10. Mishima, Y., S. Montani and T. Okaichi (1990b): Large amorphous particles (Nuta): The development of the sampling system and comparison with suspended and sinking particles.La mer.,28, 123–130.

    Google Scholar 

  11. Montani, S., K. Tada and T. Okaichi (1988): Purine and pyrimidine bases in marine particles in the Seto Inland Sea, Japan.Mar. Chem.,25, 359–371.

    Article  Google Scholar 

  12. Montani, S., Y. Mishima and T. Okaichi (1991a): Some characteristic features of large amorphous aggregates (Nuta) in the Seto Inland Sea, Japan.J. Oceanogr. Soc. Japan,47, 276–285.

    Google Scholar 

  13. Montani, S., Y. Mishima and T. Okaichi (1991b): Scavenging processes of marine particles in Osaka Bay.Mar. Pollut. Bull.,23, 107–111.

    Article  Google Scholar 

  14. Ogura, N., K. Kimura, T. Sekigawa, K. Yamada and M. Minagawa (1986): Stable isotope ratios of particulate organic carbon in surface water at inner part of Tokyo Bay.Chikyu-kagaku,20, 13–19.

    Google Scholar 

  15. Paerl, H. W. (1973): Detritus in Lake Tahoe: Structural modification by attached microflora.Science,180, 496–498.

    Google Scholar 

  16. Paerl, H. W. (1974): Bacterial uptake of dissolved organic matter in relation to detrital aggregation in marine and fresh water system.Limnol. Oceanogr.,21, 966–972.

    Google Scholar 

  17. Parsons, T. R., Y. Maita and C. M. Lalli (1984a):A Manual of Chemical and Biological Methods for Sea Water Analysis. Pergamon Press, New York.

    Google Scholar 

  18. Pomeroy, E. R. and D. Deibel (1980): Aggregation of organic matter by pelagic tunicates.Limnol. Oceanogr.,25, 643–652.

    Google Scholar 

  19. Seiki, T., E. Date and H. Izawa (1991): Decomposition characteristics of particulate organic matter in Hiroshima Bay.J. Oceanogr. Soc. Japan,47, 207–220.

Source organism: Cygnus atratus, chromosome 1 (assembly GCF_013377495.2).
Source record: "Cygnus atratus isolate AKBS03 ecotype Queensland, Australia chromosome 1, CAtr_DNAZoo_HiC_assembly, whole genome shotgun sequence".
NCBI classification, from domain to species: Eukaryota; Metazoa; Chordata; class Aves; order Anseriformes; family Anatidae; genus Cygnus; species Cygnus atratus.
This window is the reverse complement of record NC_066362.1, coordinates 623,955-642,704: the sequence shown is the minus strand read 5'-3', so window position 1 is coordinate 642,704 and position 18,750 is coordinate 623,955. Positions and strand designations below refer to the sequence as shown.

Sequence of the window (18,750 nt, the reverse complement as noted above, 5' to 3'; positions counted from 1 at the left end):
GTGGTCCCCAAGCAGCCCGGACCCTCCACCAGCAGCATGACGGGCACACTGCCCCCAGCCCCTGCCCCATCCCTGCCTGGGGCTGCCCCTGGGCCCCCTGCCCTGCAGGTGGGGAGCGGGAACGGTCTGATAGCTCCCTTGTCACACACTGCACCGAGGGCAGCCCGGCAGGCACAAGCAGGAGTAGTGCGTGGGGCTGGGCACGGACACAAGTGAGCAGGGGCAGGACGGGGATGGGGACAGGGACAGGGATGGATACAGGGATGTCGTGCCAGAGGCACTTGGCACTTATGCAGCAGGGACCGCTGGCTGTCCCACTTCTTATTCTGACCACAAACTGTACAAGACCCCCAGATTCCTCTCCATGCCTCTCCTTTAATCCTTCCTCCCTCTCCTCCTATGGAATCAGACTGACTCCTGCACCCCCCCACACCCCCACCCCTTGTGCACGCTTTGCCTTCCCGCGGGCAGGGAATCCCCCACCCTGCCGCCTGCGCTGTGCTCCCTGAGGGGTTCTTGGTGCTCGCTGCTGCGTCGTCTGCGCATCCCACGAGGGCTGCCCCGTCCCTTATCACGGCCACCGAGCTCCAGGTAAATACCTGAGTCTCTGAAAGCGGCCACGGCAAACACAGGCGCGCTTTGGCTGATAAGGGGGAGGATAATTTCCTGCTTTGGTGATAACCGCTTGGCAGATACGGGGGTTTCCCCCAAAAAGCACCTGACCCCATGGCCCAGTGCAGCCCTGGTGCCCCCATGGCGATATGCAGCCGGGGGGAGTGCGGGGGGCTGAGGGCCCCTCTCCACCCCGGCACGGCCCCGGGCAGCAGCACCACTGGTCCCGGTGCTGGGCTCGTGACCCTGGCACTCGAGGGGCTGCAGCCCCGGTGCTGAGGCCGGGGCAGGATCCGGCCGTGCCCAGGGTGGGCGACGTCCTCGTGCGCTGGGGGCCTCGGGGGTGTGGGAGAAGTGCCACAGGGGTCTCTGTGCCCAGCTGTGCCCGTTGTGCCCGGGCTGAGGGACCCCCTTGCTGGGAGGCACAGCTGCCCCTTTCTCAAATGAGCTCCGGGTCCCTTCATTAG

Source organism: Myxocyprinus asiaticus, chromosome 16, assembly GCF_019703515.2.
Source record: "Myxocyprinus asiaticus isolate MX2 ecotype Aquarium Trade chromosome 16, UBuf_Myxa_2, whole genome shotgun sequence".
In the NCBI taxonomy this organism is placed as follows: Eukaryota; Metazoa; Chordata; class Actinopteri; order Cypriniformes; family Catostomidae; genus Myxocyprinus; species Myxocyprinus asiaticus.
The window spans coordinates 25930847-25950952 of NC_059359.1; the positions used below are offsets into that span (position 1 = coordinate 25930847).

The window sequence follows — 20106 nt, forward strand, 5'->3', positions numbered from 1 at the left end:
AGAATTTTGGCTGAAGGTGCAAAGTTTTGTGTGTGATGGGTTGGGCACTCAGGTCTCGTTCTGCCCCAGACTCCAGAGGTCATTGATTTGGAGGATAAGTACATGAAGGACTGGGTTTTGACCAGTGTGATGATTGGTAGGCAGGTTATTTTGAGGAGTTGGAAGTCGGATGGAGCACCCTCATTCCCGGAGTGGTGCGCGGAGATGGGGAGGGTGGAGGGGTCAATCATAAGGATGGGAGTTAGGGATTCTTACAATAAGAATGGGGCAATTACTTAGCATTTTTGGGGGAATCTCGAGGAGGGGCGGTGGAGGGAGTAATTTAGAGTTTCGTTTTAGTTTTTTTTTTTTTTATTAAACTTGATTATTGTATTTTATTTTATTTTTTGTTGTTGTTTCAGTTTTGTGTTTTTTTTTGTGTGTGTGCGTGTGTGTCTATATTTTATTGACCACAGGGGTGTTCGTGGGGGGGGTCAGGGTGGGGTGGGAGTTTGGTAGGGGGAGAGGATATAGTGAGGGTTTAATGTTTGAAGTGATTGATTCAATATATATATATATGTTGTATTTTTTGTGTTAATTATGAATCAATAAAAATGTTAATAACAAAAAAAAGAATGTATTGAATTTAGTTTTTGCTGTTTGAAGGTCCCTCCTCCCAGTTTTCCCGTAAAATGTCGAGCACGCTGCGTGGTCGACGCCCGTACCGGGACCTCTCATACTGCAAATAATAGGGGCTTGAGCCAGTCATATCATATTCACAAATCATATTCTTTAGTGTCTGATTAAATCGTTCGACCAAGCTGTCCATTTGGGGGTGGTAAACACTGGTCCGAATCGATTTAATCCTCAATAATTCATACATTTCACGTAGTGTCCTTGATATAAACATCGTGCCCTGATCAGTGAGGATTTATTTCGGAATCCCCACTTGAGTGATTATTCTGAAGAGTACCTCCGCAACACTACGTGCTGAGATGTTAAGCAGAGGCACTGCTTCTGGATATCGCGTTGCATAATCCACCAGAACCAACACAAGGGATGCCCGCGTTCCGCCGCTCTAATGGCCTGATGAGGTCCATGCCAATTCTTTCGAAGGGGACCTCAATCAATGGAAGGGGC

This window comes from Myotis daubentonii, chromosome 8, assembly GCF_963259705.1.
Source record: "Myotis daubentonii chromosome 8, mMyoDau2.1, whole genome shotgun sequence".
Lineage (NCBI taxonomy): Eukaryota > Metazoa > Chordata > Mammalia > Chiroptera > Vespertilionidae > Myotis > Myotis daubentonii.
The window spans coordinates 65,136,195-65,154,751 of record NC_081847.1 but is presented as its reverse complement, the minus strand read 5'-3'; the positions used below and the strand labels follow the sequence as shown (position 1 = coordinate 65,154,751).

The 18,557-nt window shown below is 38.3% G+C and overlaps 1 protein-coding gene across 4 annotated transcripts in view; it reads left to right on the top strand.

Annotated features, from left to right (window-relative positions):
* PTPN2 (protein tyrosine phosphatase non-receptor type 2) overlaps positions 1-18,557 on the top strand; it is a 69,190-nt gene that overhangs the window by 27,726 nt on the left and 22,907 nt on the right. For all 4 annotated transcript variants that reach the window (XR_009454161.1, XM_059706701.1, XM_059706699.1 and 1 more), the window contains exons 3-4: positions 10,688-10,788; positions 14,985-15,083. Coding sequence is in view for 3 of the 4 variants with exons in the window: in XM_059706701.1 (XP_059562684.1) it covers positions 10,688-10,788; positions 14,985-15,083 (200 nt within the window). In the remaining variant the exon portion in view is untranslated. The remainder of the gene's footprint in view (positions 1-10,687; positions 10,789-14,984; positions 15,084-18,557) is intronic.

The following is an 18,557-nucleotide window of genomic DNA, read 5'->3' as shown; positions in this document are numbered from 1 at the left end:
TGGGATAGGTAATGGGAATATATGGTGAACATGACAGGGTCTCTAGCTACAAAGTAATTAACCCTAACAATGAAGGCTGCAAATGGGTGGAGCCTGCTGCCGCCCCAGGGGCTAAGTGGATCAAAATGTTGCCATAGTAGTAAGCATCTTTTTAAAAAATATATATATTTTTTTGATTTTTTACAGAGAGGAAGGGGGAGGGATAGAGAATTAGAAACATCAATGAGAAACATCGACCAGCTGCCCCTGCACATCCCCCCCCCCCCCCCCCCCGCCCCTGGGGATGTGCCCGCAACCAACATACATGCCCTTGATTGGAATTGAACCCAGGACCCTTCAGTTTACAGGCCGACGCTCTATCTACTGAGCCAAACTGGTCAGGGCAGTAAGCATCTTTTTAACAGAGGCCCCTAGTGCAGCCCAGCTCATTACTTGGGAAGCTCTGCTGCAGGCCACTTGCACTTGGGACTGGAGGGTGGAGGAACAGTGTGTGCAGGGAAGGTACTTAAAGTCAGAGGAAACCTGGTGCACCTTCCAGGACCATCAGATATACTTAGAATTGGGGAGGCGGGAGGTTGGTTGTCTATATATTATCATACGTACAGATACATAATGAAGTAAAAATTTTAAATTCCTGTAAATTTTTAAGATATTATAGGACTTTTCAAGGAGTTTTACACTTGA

Google Scholar 

  20. Shanks, A. L. and J. D. Trent (1979): Marine snow: Microscale nutrient patches.Limnol. Oceanogr. 24, 850–854.

    Google Scholar 

  21. Shanks, A. L. and J. D. Trent (1980): Marine snow: sinking rates and potential role in vertical flux.Deep-Sea Res.,27, 137–143.

    Article  Google Scholar 

  22. Silver, M. W., A. L. Shanks and J. D. Trent (1978): Marine snow: microplankton habbitat and source of small-scale pachiness in pelagic populations.Science,201, 371–373.

    Google Scholar 

  23. Trent, J. D., A. L. Shanks and M. W. Silver (1978): In situ and laboratory measurements on macroscopic aggregates in Monterey Bay, California.Limnol. Oceanogr.,23, 626–635.

    Google Scholar 

  24. Tujita, T. (1952): A preliminary study on naturally occurring suspended matter in waters adjacent to Japan.J. Oceanogr. Soc. Japan,8, 113–126.

    Google Scholar 

Download references

Author information

Affiliations

Authors

Rights and permissions

Reprints and Permissions

About this article

Cite this article

Montani, S., Mishima, Y. The role of Nuta (large amorphous particles) as a nutrient regenerator in Osaka Bay. J Oceanogr 49, 285–293 (1993). https://doi.org/10.1007/BF02269566

Download citation

Keywords

  • Phytoplankton
  • Stable Isotope
  • Fishing
  • Dissolve Inorganic Nitrogen
  • Phytoplankton Bloom